Avianca Holdings SA has halted principal payments on some loans while it negotiates with creditors to “re-profile” its obligations, according to its chief financial officer.
The Bogota-based carrier in late June decided to defer payments and has been working with dozens of creditors for so-called standstill agreements, according to CFO Adrian Neuhauser. This would give the airline a hiatus of three to six months, depending on the type of credit, he said.
Debts include bank loans and aircraft lease agreements, and the plan will affect about $270mn in payments over coming months. The company continues to make interest payments, he said.
The airline yesterday said it will launch a debt exchange offer for $550mn in notes due in May. It remains current on interest payments to bond holders, Neuhauser said.
“We’ve met with over 60 creditors, crafted a new plan, and shown them why that creates a very quick profit and turnaround and explained to them why we need them to accept these defaults we’ve put in place,” he said in a telephone interview. “We’ve had very positive discussions with the creditors and we’re seeing strong support.”
The agreements are intended to give the embattled airline breathing room as its new management team puts in place a turnaround plan focused on reducing debt by cutting routes, delaying orders for new planes and selling some non-core assets.
Avianca’s shares and bonds have rallied in recent weeks as investors grow more confident in the airline’s future and the company forges stronger links to United Airlines Holdings Inc.
Neuhauser described the strategy as a return to basics, with a focus on using Bogota as its hub. The company hired Seabury Consulting, which specialises in airline turnarounds, to help draft the plan.
Shares have rallied more than 35% over the last two months, the best performer on Colombia’s benchmark stock index, as Avianca rebounds from setbacks including including a pilots strike, the abrupt departure of its former CEO, and the ouster of its longtime chairman and owner German Efromovich, whose company had defaulted on a loan with United Airlines.
Yesterday, the company said it will offer to swap the $550mn in debt due in May for new, guaranteed bonds. The new debt would be automatically converted into notes with a 9% coupon and May 2023 maturity after re-profiling concludes and the United and Kingsland investment closes, according to a regulatory filing. The company said it does not expect the exchange to close before September.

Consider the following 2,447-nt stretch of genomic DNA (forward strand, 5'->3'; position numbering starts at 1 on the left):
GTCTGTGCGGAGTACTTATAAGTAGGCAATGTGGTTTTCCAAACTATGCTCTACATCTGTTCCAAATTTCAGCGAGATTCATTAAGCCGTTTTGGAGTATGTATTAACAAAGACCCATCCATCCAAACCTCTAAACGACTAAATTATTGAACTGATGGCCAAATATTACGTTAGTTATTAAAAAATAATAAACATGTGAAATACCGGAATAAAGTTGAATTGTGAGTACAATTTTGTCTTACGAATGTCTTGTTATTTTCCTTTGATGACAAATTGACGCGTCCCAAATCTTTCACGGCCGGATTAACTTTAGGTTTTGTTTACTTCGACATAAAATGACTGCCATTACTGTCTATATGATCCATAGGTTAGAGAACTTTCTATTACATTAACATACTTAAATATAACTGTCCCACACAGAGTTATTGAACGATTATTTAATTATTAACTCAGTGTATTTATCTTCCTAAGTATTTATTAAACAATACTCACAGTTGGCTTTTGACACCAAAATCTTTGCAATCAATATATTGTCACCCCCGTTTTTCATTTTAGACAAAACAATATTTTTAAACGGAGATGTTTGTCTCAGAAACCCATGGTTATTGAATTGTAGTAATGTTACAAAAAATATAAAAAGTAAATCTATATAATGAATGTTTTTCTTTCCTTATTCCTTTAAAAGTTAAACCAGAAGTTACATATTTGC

After Efromovich was ousted, United passed the majority of voting rights to the second-largest shareholder, Kingsland Holdings. Kingsland appointed a new board, naming as chairman Roberto Kriete, who built TACA Airlines into one of Central America’s largest airlines before merging it with Avianca.
United is prohibited from taking control outright.Neuhauser, a former Credit Suisse executive, was joined this month by chief executive officer Anko van der Werff, who has two decades of airline experience, most recently as chief revenue officer for Grupo Aeromexico SAB.
Under its turnaround plan, the company plans to cut leverage to 4.5 times Ebitda from above 6 times currently. The airline owes a total of about $5bn, with roughly $1bn in loans and bonds due in 2019 and 2020.
This includes a $550mn note due in May, according to company filings. Lenders include Barclays, BNP Paribas, Citibank, JPMorgan, and ING Capital, with some loans guaranteed by European export credit agencies.
“The key objective is taking costs out, taking airplanes out, taking flights out without reducing our service, our coverage, our destinations,” Neuhauser said. “It’s about redrawing the map and making sure we do it in a more efficient way.”
United and Kingsland have pledged a $250mn line of credit, “provided that certain commitments are assumed by other interested parties,” Avianca said in a regulatory filing.
Meanwhile, the company has hired Seabury Capital Group – which is separate from Seabury Consulting – to help reorganise its debt structure and improve liquidity.
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